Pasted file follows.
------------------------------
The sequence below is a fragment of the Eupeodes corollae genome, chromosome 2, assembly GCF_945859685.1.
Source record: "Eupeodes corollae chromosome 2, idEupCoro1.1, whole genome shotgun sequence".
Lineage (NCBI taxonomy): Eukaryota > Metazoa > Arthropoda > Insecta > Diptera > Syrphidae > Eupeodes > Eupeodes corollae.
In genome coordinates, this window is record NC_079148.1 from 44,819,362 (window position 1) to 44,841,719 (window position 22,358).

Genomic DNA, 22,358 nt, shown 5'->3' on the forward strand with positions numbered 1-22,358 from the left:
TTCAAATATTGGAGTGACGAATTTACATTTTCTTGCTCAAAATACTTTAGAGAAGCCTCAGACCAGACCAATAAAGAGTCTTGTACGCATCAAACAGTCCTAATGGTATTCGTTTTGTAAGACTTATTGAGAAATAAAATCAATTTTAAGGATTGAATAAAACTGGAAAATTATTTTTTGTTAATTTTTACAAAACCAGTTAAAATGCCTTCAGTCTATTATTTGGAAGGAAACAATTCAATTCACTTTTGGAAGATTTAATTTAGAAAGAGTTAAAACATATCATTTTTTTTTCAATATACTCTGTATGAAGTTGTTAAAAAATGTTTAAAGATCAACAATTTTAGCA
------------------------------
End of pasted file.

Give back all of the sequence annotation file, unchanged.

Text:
The sequence below is a fragment of the Eupeodes corollae genome, chromosome 2, assembly GCF_945859685.1.
Source record: "Eupeodes corollae chromosome 2, idEupCoro1.1, whole genome shotgun sequence".
Lineage (NCBI taxonomy): Eukaryota > Metazoa > Arthropoda > Insecta > Diptera > Syrphidae > Eupeodes > Eupeodes corollae.
In genome coordinates, this window is record NC_079148.1 from 44,819,362 (window position 1) to 44,841,719 (window position 22,358).

Genomic DNA, 22,358 nt, shown 5'->3' on the forward strand with positions numbered 1-22,358 from the left:
TTCAAATATTGGAGTGACGAATTTACATTTTCTTGCTCAAAATACTTTAGAGAAGCCTCAGACCAGACCAATAAAGAGTCTTGTACGCATCAAACAGTCCTAATGGTATTCGTTTTGTAAGACTTATTGAGAAATAAAATCAATTTTAAGGATTGAATAAAACTGGAAAATTATTTTTTGTTAATTTTTACAAAACCAGTTAAAATGCCTTCAGTCTATTATTTGGAAGGAAACAATTCAATTCACTTTTGGAAGATTTAATTTAGAAAGAGTTAAAACATATCATTTTTTTTTCAATATACTCTGTATGAAGTTGTTAAAAAATGTTTAAAGATCAACAATTTTAGCA